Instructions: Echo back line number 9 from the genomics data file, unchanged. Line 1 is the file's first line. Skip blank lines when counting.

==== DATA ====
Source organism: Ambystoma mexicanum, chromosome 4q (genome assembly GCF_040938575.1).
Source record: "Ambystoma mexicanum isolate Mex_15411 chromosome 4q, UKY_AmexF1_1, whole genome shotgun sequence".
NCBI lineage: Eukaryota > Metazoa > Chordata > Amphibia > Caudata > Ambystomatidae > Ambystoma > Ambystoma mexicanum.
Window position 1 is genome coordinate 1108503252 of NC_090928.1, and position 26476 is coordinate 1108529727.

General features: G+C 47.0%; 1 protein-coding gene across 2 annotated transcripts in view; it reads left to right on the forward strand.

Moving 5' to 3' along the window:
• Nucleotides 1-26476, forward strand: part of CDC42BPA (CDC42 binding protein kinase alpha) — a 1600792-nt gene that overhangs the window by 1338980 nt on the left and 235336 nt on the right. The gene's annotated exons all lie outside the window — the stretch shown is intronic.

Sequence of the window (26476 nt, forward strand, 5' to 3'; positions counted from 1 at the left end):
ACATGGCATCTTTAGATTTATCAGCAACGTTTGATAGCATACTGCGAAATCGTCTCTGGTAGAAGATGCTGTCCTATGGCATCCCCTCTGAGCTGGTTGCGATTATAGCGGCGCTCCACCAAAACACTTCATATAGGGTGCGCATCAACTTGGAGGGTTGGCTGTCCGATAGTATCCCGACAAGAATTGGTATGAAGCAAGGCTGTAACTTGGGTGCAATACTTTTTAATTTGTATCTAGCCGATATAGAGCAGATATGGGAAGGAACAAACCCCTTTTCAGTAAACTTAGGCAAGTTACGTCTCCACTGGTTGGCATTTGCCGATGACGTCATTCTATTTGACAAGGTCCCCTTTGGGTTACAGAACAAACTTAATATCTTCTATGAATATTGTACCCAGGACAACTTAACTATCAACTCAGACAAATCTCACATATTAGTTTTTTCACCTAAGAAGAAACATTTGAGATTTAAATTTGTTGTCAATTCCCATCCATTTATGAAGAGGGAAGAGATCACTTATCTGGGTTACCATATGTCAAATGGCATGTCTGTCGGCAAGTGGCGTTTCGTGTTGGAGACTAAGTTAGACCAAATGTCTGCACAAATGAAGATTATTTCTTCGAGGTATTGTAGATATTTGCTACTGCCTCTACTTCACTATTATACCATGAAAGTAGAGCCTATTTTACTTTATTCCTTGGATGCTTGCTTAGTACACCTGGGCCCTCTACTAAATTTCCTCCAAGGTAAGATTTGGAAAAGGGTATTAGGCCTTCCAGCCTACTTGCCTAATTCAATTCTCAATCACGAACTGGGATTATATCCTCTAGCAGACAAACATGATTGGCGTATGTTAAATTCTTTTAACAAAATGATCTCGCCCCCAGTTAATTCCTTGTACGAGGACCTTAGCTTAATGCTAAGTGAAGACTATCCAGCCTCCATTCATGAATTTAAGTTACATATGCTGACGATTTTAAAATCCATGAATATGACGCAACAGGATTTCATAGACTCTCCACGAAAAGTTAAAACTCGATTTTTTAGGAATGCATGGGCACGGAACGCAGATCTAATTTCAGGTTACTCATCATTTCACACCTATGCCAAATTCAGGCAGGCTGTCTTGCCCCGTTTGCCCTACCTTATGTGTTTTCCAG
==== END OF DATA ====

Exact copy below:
ACATGGCATCTTTAGATTTATCAGCAACGTTTGATAGCATACTGCGAAATCGTCTCTGGTAGAAGATGCTGTCCTATGGCATCCCCTCTGAGCTGGTTGCGATTATAGCGGCGCTCCACCAAAACACTTCATATAGGGTGCGCATCAACTTGGAGGGTTGGCTGTCCGATAGTATCCCGACAAGAATTGGTATGAAGCAAGGCTGTAACTTGGGTGCAATACTTTTTAATTTGTATCTAGCCGATATAGAGCAGATATGGGAAGGAACAAACCCCTTTTCAGTAAACTTAGGCAAGTTACGTCTCCACTGGTTGGCATTTGCCGATGACGTCATTCTATTTGACAAGGTCCCCTTTGGGTTACAGAACAAACTTAATATCTTCTATGAATATTGTACCCAGGACAACTTAACTATCAACTCAGACAAATCTCACATATTAGTTTTTTCACCTAAGAAGAAACATTTGAGATTTAAATTTGTTGTCAATTCCCATCCATTTATGAAGAGGGAAGAGATCACTTATCTGGGTTACCATATGTCAAATGGCATGTCTGTCGGCAAGTGGCGTTTCGTGTTGGAGACTAAGTTAGACCAAATGTCTGCACAAATGAAGATTATTTCTTCGAGGTATTGTAGATATTTGCTACTGCCTCTACTTCACTATTATACCATGAAAGTAGAGCCTATTTTACTTTATTCCTTGGATGCTTGCTTAGTACACCTGGGCCCTCTACTAAATTTCCTCCAAGGTAAGATTTGGAAAAGGGTATTAGGCCTTCCAGCCTACTTGCCTAATTCAATTCTCAATCACGAACTGGGATTATATCCTCTAGCAGACAAACATGATTGGCGTATGTTAAATTCTTTTAACAAAATGATCTCGCCCCCAGTTAATTCCTTGTACGAGGACCTTAGCTTAATGCTAAGTGAAGACTATCCAGCCTCCATTCATGAATTTAAGTTACATATGCTGACGATTTTAAAATCCATGAATATGACGCAACAGGATTTCATAGACTCTCCACGAAAAGTTAAAACTCGATTTTTTAGGAATGCATGGGCACGGAACGCAGATCTAATTTCAGGTTACTCATCATTTCACACCTATGCCAAATTCAGGCAGGCTGTCTTGCCCCGTTTGCCCTACCTTATGTGTTTTCCAG